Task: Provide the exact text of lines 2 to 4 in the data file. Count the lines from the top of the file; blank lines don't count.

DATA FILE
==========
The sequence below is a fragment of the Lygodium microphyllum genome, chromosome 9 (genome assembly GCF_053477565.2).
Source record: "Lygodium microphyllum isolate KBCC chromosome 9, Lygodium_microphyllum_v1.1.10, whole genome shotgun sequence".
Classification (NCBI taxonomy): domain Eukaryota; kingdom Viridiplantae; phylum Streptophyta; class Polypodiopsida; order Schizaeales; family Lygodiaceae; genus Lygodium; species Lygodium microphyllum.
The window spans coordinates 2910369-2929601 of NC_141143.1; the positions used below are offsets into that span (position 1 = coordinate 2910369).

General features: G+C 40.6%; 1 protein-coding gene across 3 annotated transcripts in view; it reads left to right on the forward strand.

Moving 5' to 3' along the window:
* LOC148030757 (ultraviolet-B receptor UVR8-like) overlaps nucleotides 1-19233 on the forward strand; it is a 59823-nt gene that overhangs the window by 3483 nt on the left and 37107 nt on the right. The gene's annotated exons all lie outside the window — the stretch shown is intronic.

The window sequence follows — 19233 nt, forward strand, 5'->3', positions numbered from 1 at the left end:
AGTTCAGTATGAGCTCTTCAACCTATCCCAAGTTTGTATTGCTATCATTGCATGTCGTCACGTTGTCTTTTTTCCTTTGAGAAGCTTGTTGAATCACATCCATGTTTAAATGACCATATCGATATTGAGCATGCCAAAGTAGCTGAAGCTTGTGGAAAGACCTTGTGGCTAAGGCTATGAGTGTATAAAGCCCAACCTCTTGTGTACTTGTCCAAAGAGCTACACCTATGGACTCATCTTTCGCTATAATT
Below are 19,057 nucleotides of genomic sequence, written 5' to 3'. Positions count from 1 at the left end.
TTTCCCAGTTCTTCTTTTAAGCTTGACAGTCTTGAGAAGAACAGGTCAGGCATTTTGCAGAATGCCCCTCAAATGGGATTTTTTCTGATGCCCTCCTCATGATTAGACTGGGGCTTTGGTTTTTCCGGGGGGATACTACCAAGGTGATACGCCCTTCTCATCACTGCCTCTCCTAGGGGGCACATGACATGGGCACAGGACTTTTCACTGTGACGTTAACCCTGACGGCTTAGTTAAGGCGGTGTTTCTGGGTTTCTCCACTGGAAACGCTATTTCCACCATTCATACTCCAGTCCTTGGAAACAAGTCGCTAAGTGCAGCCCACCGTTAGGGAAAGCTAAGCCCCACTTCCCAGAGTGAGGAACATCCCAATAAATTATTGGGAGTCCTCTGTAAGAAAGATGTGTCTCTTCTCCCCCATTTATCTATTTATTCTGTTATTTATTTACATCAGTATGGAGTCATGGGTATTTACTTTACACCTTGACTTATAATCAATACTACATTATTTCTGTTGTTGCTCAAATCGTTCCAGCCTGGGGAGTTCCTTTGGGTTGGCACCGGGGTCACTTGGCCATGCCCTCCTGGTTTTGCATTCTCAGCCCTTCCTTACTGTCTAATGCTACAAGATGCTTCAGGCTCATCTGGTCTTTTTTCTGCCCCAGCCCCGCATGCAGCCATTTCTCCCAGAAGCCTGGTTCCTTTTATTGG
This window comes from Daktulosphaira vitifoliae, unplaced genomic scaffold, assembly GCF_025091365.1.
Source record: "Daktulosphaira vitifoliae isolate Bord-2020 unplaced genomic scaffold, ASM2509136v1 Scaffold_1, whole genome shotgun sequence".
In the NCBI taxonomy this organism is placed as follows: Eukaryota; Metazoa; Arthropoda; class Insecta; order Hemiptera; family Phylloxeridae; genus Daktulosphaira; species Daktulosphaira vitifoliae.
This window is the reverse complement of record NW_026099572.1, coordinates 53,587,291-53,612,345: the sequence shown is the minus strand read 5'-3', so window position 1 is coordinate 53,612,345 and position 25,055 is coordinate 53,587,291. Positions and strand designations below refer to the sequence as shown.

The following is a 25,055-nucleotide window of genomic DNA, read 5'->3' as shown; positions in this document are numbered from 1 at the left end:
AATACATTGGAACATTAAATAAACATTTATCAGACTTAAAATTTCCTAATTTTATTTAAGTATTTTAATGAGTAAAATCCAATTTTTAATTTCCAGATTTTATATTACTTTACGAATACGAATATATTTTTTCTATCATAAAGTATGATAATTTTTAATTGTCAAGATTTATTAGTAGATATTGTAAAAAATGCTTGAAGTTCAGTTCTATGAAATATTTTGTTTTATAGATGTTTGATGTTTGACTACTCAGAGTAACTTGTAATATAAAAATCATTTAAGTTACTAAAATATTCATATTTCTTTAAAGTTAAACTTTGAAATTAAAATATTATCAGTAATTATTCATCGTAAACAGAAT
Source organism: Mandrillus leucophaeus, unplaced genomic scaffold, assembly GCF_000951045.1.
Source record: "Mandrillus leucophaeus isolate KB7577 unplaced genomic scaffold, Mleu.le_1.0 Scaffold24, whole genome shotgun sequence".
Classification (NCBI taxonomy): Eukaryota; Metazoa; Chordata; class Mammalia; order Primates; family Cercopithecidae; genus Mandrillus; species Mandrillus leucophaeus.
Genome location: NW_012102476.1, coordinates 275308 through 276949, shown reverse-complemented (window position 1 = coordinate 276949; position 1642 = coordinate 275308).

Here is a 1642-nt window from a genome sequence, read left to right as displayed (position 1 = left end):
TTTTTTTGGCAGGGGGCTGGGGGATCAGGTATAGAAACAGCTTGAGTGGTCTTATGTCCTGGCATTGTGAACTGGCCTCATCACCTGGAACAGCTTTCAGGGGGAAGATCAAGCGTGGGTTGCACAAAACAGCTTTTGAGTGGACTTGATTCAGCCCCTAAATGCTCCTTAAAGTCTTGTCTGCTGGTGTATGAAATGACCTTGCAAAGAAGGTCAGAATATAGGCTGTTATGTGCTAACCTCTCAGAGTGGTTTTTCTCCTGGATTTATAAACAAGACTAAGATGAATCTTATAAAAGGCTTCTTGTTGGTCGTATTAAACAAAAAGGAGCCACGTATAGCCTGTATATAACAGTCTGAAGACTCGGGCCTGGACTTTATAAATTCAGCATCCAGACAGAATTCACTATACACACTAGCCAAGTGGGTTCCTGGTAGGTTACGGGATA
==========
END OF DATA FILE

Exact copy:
Source record: "Lygodium microphyllum isolate KBCC chromosome 9, Lygodium_microphyllum_v1.1.10, whole genome shotgun sequence".
Classification (NCBI taxonomy): domain Eukaryota; kingdom Viridiplantae; phylum Streptophyta; class Polypodiopsida; order Schizaeales; family Lygodiaceae; genus Lygodium; species Lygodium microphyllum.
The window spans coordinates 2910369-2929601 of NC_141143.1; the positions used below are offsets into that span (position 1 = coordinate 2910369).